BOE denies GYRC request, seeks more information

Suzanne Stewart
Staff Writer
 
At the January 7 Pocahontas County Board of Education meeting, the board was left with more questions than answers concerning the Greenbrier Youth Report Center implementing its programs at Pocahontas County High School.

After discussing its concerns with superintendent Terrence Beam, the board voted against allowing GYRC to use PCHS as a central location to work with middle and high school students.

David Jonese and Samantha Lidel attended a previous board meeting to give a presentation about the programs they offer. Beam said he spoke again to Lidel after that meeting and invited her to attend the January 7 meeting to clear up any misgivings the board may have.

“I told her I thought the board probably believes the end game here is a good thing, but they’re just concerned about who is working with our students,” Beam explained. “We do background checks on everybody we use, and I said ‘I think they’re going to have some questions about this program.’”

Beam added that there was some miscommunication between GYRC and the board because he was informed that, although the board had not approved the request by GYRC to work at the high school, there were counselors meeting with students.

“Evidently [Lidel] went back and told [principal Joe Riley] that I said it was okay for them to use the Annex until the board made a motion,” Beam said. “That is simply untrue.”

Beam said he called Riley and told him to tell the counselors they had to leave because they did not have board approval to be there.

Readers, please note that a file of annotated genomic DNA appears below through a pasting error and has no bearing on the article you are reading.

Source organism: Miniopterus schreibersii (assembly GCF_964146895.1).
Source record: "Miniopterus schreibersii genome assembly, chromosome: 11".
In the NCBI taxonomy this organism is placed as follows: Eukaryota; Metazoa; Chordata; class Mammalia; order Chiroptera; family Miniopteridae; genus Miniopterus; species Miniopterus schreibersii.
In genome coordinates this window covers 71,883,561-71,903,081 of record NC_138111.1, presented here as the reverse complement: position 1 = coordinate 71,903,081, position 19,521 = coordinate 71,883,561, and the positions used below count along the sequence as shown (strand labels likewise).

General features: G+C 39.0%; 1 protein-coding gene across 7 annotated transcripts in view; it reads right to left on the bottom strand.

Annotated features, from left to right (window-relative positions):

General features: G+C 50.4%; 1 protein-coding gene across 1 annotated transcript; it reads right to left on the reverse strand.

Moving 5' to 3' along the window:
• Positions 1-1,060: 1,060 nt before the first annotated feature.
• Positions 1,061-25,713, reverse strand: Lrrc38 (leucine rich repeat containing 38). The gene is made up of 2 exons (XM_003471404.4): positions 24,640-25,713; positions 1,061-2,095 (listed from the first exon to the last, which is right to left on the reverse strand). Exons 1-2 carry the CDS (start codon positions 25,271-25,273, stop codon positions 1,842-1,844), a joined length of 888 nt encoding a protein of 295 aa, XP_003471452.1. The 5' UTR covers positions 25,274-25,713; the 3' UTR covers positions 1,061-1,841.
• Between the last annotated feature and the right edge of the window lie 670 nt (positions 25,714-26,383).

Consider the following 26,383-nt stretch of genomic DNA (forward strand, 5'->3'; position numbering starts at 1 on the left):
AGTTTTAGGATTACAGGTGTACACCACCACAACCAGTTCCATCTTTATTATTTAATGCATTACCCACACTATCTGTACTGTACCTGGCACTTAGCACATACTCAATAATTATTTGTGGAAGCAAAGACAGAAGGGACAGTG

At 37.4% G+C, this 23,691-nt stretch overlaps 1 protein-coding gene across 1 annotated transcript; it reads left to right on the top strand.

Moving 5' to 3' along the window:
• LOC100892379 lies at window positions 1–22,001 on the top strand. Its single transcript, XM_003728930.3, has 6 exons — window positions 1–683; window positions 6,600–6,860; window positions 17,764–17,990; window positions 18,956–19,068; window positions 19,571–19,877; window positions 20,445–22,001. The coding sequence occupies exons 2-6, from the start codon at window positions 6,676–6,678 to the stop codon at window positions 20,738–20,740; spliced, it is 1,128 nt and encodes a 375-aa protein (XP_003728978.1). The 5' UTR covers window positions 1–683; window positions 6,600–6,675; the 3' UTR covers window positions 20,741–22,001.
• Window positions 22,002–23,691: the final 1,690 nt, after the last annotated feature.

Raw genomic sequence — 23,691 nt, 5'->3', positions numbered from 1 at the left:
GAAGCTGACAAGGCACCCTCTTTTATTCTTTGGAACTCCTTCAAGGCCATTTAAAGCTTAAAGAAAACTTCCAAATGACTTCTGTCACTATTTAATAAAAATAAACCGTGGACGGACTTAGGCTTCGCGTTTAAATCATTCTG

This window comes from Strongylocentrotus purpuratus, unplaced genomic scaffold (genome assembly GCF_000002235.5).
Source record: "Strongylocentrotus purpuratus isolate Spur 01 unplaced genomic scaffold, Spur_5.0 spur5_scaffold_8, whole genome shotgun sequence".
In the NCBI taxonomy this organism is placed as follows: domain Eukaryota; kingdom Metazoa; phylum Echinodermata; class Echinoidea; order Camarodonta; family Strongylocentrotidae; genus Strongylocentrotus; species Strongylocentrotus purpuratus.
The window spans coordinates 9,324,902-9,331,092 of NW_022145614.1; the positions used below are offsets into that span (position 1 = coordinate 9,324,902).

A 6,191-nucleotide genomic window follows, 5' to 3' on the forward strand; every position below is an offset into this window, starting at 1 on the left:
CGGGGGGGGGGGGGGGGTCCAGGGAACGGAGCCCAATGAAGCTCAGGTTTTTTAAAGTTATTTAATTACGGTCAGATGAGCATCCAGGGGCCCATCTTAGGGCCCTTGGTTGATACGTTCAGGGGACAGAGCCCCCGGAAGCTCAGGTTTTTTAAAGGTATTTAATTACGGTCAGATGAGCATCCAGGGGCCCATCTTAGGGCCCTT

Riley also had concerns that he shared with Beam.

“It’s supposed to be totally after school, and we found out that before Christmas, there were some counselors up there and we didn’t even know who they were, but they were working with some of our students during school hours and that was a problem,” Beam said.

Board president Joe Walker agreed that he was worried about allowing individuals into the school who were not approved and have yet to go through the board’s required background check.

“We sure can’t have them walk in in the middle of the day, unannounced, and have access to our students,” he said. “That concerns me. With this, we have questions. They’re legitimate. We have a job to do. These kids are our responsibility, and we have questions, and they didn’t show up tonight to answer those questions. 

“They may have done a background check on those people, then they should have no problem passing ours, is the way I feel,” he continued. “I think that’s absolutely necessary.”

While the board turned down the request from GYRC, Walker said the item could be revisited at any point if the GYRC is still interested in working at the high school. 

In updates:

• Director of technology Ruth Bland reported to the board about the use of personal devices on the school systems network. The board has received requests from school staff who wish to have access to the school’s WiFi network for their personal cell phones in case of emergency.

The teachers said that if there was a situation with an active shooter or intruder, it would be easier and more discreet to pass the information throughout the school through texting instead of using walkie-talkies or the intercom system.

At this point, staff at Hillsboro and Marlinton Elementary schools can use personal cell phones due to being in cell service areas.

Bland explained that the concern is that because the devices are personal and not school property, once they are connected to the network, everything on those devices is considered school property and is subject to the same scrutiny as the school system’s computers.

The other concern is that the more devices connected to the network, the more susceptible it is to viruses. Bland said Wood County Schools’ network was attacked by a virus and the servers were severely damaged.